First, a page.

Japan’s Stocks Jump as Ruling Party Secures Election Victory
(Bloomberg) -- Japanese stocks jumped after the ruling coalition secured an election victory that was better than many had expected, paving the way for the administration of Fumio Kishida to begin enacting economic stimulus.
The benchmark Topix gained 2.2%, the most since Sept. 24, while the blue-chip Nikkei 225 Stock Average climbed 2.6%, the most since June 22. Utilities were among the sectors that gained from the pro-nuclear Liberal Democratic Party’s win, with Tokyo Electric Power Co. and Kansai Electric Power Co. both rising.
The ruling LDP defied worst-case scenarios to secure a majority by itself. While the party lost 15 seats, the losses were less than forecasters expected. The victory allays immediate fears that Kishida, whose early polling numbers were unimpressive, might become another short-term prime minister after predecessor Yoshihide Suga lasted just a year on the job.
“The market will react positively to the fact that the LDP didn’t lose that many seats,” said Masahiro Ichikawa, the chief market strategist at Sumitomo Mitsui DS Asset Management. “Had the LDP failed to secure a majority by itself, market expectations for the longevity of the Kishida administration would have been shattered.”
Department stores including Marui Group Co. advanced along with other reopening plays, as expectations grow for the potential resumption of a popular travel subsidy program or a relaxing of Japan’s strict border controls.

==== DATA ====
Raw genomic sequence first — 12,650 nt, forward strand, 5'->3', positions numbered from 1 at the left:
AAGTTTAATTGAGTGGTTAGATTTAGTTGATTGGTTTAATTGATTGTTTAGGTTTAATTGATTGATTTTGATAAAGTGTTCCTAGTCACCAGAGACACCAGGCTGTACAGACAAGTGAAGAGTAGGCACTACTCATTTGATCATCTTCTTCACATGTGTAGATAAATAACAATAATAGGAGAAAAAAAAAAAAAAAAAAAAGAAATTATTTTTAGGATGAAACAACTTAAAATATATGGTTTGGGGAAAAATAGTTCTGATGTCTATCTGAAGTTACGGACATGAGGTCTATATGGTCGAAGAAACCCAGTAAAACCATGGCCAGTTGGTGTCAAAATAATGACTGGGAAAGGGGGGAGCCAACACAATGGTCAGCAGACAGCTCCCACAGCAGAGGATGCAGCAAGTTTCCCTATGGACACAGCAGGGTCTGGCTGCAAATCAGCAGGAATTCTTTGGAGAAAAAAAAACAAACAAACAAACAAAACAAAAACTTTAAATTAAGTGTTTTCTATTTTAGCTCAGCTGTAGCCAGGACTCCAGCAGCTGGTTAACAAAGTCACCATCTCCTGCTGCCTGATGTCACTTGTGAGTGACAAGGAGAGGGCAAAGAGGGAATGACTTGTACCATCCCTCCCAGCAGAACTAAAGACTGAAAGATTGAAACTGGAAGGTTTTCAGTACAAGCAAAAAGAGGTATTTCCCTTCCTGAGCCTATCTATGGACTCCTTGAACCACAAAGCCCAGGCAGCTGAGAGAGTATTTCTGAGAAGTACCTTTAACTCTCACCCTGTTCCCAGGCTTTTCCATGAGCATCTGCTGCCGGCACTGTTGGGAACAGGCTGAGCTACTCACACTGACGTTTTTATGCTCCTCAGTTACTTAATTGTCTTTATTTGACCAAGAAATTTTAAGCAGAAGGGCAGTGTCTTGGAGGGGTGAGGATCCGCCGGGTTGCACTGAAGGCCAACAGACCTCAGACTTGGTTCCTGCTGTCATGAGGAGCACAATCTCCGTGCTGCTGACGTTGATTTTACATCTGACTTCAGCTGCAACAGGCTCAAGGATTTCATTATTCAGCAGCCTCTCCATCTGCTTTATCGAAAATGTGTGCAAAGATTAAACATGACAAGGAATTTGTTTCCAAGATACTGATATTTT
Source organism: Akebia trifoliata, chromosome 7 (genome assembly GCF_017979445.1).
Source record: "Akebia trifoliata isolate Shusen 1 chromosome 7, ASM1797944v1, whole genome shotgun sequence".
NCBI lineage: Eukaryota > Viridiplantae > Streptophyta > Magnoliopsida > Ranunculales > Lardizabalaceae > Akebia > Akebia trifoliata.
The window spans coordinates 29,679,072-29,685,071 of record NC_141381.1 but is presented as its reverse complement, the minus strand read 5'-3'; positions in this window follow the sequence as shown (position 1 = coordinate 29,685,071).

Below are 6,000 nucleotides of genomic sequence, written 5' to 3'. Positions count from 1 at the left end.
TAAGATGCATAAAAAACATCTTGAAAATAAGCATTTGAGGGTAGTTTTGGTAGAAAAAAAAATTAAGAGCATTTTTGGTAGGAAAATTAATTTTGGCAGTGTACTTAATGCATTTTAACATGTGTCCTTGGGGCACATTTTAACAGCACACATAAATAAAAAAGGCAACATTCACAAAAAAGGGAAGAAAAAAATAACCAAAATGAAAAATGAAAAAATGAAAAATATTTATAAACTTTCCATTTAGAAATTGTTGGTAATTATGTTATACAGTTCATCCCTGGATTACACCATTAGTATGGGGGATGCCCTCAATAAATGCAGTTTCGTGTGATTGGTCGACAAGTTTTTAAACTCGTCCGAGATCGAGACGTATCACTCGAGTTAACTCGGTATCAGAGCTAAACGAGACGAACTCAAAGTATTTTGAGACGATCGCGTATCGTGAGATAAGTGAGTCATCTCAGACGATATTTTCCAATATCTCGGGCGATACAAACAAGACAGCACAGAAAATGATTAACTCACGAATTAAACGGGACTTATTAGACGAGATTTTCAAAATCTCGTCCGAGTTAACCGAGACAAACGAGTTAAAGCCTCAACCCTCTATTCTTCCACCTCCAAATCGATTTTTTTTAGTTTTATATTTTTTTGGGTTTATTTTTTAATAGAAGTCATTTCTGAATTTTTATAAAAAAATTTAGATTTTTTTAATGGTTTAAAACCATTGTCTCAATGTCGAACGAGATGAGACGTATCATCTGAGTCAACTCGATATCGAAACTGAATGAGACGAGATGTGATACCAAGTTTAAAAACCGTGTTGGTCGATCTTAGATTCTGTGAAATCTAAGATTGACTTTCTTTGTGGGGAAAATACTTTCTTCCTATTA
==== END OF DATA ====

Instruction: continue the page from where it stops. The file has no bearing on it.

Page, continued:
“It seems likely that now that the election is over, there will be more willingness to allow vaccinated tourists to enter the country, so some of the travel-related portions of the stock market and economy should recover over the intermediate term,” John Vail, the chief global strategist at Nikko Asset Management Co., wrote in a note on Monday.
The yen weakened 0.3% to 114.23 per dollar. The yield on the benchmark 10-year government note added 1 basis point to 0.105%.
“The fact the LDP has secured a majority is a risk-on factor that’s negative for the yen,” said Shinsuke Kajita, the chief strategist at Resona Holdings Inc. in Tokyo.
Calling the election was one of the first acts taken by Kishida after being elected LDP leader in September. He aims to enact an economic stimulus package that estimates have put at about 30 trillion yen ($263 billion). The prime minister is also set to lay out emergency proposals for his “new capitalism” early this month.
“First and foremost we’ll have stability, and for the short-term investor in Japanese stocks that’s great news,” said Richard Kaye, a portfolio manager at Comgest Asset Management Japan Ltd. “There’s going to be no uncertainty, no major changes in policy.”
Among those who lost seats was Secretary General Akira Amari, who was reported to have tendered his resignation from the senior party role following his defeat. Kishida plans to accept the resignation, the Mainichi reported on Monday, and markets will be watching to see who he will choose to replace Amari, who was not a popular pick for the role following his resignation from economy minister in 2016 amid a funding scandal.
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